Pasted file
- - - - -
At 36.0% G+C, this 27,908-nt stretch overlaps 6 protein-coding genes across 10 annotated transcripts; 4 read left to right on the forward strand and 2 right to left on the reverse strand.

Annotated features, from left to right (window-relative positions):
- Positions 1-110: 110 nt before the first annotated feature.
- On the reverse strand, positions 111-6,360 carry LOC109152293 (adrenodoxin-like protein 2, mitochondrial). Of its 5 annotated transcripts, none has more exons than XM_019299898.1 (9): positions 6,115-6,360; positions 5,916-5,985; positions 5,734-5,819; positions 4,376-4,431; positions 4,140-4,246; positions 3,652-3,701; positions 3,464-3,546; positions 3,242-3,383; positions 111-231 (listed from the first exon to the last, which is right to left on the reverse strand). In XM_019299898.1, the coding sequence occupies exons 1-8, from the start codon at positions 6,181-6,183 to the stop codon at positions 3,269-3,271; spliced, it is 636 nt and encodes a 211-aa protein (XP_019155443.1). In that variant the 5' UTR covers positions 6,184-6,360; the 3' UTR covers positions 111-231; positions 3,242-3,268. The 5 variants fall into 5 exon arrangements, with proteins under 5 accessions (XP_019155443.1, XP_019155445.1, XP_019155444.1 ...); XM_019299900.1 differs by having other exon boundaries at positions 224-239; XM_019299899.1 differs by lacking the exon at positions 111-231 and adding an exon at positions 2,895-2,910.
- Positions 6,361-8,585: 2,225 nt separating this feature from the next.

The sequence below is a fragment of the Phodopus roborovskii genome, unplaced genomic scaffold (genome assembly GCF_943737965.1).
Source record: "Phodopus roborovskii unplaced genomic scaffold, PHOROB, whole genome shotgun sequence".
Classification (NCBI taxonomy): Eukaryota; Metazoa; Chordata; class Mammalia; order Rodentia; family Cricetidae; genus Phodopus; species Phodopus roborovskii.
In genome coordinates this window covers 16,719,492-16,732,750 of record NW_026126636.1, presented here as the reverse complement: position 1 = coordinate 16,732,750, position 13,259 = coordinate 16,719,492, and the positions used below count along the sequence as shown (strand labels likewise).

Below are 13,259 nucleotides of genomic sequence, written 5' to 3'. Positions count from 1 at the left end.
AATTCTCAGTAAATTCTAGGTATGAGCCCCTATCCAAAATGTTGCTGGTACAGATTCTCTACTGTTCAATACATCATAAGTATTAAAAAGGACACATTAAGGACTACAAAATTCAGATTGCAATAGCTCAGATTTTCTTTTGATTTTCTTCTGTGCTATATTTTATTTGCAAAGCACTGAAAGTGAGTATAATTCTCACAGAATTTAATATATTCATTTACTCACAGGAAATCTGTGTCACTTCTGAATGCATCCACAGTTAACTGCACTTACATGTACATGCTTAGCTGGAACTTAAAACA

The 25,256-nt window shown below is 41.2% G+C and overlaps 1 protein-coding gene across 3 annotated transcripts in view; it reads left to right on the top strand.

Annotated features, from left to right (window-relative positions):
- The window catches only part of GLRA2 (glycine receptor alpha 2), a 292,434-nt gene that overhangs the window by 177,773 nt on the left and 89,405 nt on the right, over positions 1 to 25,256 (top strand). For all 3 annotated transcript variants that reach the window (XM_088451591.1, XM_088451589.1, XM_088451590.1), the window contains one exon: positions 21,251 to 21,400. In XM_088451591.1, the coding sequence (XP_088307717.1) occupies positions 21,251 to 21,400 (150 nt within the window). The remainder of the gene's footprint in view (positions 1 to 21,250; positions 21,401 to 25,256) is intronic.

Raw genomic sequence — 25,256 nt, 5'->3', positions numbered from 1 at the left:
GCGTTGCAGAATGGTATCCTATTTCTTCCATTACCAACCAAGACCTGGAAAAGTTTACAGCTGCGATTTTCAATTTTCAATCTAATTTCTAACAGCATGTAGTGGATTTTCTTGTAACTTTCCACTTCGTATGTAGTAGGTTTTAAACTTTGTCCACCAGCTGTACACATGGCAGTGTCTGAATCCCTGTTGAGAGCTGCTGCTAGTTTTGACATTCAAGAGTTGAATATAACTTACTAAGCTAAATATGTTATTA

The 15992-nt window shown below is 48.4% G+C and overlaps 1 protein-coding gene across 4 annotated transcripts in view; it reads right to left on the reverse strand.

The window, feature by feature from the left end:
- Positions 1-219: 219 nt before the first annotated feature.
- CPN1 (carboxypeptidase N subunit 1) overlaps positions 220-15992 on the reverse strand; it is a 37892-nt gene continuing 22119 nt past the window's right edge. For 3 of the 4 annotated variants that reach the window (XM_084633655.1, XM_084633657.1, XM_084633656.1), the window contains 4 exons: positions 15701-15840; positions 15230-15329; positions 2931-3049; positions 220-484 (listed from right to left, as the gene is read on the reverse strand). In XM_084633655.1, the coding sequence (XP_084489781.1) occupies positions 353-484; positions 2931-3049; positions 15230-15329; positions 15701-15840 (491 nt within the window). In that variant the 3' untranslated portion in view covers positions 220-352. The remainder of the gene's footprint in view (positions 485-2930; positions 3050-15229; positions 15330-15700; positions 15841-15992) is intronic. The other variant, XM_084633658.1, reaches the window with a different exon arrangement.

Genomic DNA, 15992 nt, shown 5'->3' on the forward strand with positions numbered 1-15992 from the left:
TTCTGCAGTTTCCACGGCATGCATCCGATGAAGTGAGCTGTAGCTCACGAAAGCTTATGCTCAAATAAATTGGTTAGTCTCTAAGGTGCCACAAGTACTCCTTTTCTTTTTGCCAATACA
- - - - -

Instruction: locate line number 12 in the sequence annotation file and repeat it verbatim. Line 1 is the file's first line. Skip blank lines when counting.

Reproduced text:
The 25,256-nt window shown below is 41.2% G+C and overlaps 1 protein-coding gene across 3 annotated transcripts in view; it reads left to right on the top strand.